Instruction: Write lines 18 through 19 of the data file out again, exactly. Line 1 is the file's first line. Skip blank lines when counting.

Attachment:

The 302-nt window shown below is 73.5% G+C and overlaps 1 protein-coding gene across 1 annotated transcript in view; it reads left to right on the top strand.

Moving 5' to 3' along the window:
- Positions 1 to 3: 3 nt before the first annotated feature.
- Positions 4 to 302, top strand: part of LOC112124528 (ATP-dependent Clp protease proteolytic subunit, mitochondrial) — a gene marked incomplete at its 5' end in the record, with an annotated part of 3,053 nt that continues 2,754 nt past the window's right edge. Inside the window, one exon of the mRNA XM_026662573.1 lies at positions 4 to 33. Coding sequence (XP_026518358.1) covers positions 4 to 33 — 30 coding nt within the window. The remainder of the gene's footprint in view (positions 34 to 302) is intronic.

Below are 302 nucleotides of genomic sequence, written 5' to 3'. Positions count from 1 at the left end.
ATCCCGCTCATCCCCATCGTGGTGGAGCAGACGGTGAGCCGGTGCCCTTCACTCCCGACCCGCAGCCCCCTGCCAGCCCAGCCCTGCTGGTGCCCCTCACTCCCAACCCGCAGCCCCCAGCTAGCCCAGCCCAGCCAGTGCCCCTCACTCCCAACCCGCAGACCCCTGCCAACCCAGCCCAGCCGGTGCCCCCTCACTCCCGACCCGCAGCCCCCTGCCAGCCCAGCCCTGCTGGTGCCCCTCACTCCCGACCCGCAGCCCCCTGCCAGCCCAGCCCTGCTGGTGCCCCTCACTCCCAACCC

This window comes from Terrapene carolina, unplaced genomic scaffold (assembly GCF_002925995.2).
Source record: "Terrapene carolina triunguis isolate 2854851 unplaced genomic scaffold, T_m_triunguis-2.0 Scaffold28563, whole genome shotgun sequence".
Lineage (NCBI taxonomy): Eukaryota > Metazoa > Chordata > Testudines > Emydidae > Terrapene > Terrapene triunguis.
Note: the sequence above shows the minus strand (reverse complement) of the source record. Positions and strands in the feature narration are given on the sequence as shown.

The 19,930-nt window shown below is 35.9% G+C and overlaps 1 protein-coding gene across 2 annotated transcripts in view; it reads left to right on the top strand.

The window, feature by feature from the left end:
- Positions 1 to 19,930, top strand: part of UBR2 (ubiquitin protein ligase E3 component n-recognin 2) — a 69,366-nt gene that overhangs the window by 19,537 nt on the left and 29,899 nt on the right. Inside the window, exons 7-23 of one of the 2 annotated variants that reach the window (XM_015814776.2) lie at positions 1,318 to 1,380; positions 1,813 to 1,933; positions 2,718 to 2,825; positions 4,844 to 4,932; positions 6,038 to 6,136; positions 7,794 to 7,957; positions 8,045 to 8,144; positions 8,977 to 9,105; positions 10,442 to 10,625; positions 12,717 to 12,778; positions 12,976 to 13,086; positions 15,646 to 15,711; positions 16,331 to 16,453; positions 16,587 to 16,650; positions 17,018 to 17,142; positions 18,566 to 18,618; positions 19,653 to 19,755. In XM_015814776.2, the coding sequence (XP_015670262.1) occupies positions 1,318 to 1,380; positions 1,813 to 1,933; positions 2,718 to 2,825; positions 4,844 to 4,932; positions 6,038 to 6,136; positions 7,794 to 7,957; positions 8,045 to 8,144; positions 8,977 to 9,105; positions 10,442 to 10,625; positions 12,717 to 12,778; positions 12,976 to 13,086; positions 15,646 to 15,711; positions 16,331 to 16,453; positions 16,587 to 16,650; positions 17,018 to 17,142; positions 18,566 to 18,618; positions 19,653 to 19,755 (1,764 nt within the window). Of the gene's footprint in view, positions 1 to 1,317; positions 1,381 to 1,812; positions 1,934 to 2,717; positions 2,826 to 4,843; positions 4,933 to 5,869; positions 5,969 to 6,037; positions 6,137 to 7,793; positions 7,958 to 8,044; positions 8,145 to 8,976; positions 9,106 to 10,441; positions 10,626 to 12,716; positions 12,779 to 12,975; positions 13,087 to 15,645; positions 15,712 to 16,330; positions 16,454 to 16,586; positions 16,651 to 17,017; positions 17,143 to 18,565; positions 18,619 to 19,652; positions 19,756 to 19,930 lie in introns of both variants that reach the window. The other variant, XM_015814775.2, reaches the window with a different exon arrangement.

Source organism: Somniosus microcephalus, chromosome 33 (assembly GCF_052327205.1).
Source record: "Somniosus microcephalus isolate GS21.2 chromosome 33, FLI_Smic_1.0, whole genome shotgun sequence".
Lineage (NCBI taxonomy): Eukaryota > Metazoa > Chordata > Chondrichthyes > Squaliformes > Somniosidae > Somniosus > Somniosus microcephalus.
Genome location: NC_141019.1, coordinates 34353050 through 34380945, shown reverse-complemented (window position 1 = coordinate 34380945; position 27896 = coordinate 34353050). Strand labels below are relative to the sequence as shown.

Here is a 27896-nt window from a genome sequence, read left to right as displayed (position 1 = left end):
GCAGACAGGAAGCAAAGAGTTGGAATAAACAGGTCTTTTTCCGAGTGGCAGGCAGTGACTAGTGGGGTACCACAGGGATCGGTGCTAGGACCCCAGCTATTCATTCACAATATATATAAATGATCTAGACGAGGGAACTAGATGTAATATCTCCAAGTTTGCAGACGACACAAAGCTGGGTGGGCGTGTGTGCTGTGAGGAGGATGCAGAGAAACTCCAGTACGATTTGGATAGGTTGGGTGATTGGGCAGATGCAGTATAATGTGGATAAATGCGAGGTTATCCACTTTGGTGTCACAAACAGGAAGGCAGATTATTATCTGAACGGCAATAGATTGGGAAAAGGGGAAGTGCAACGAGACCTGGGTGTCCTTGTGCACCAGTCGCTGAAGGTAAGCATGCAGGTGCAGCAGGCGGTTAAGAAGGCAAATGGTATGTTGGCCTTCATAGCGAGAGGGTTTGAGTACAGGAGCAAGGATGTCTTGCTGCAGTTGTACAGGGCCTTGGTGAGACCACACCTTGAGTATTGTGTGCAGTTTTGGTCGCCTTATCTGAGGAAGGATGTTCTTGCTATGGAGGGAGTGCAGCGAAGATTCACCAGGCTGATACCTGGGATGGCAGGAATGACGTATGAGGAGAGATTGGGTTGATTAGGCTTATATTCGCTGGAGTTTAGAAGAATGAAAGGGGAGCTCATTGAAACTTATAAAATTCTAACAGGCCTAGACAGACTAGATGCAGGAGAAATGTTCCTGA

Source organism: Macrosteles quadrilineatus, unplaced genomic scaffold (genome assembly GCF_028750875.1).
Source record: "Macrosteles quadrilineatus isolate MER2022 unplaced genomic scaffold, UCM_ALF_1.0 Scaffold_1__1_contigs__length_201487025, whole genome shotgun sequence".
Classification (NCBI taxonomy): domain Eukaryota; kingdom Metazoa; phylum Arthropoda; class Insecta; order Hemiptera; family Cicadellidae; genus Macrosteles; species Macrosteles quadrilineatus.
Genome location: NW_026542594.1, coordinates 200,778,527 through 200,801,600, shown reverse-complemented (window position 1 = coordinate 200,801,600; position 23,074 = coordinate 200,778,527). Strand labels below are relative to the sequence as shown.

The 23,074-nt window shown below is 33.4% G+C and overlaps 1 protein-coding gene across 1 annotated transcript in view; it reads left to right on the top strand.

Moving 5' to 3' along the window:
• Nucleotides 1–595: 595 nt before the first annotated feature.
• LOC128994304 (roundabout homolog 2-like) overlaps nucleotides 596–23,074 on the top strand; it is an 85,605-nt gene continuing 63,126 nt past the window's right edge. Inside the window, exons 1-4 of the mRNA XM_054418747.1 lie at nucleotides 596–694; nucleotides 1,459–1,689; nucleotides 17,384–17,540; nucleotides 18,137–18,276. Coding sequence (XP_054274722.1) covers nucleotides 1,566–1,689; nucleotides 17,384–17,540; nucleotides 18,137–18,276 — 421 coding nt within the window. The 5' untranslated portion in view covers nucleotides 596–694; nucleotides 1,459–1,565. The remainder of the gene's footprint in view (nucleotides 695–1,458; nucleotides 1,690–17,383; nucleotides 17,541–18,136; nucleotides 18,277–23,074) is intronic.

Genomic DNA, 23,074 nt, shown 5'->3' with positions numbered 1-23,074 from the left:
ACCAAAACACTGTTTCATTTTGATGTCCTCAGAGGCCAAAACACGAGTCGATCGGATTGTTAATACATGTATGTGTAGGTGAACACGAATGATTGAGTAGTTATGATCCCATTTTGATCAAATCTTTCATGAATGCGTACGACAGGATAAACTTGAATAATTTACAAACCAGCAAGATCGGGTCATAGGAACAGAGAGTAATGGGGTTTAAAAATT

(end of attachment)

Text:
Here is a 27896-nt window from a genome sequence, read left to right as displayed (position 1 = left end):
GCAGACAGGAAGCAAAGAGTTGGAATAAACAGGTCTTTTTCCGAGTGGCAGGCAGTGACTAGTGGGGTACCACAGGGATCGGTGCTAGGACCCCAGCTATTCATTCACAATATATATAAATGATCTAGACGAGGGAACTAGATGTAATATCTCCAAGTTTGCAGACGACACAAAGCTGGGTGGGCGTGTGTGCTGTGAGGAGGATGCAGAGAAACTCCAGTACGATTTGGATAGGTTGGGTGATTGGGCAGATGCAGTATAATGTGGATAAATGCGAGGTTATCCACTTTGGTGTCACAAACAGGAAGGCAGATTATTATCTGAACGGCAATAGATTGGGAAAAGGGGAAGTGCAACGAGACCTGGGTGTCCTTGTGCACCAGTCGCTGAAGGTAAGCATGCAGGTGCAGCAGGCGGTTAAGAAGGCAAATGGTATGTTGGCCTTCATAGCGAGAGGGTTTGAGTACAGGAGCAAGGATGTCTTGCTGCAGTTGTACAGGGCCTTGGTGAGACCACACCTTGAGTATTGTGTGCAGTTTTGGTCGCCTTATCTGAGGAAGGATGTTCTTGCTATGGAGGGAGTGCAGCGAAGATTCACCAGGCTGATACCTGGGATGGCAGGAATGACGTATGAGGAGAGATTGGGTTGATTAGGCTTATATTCGCTGGAGTTTAGAAGAATGAAAGGGGAGCTCATTGAAACTTATAAAATTCTAACAGGCCTAGACAGACTAGATGCAGGAGAAATGTTCCTGA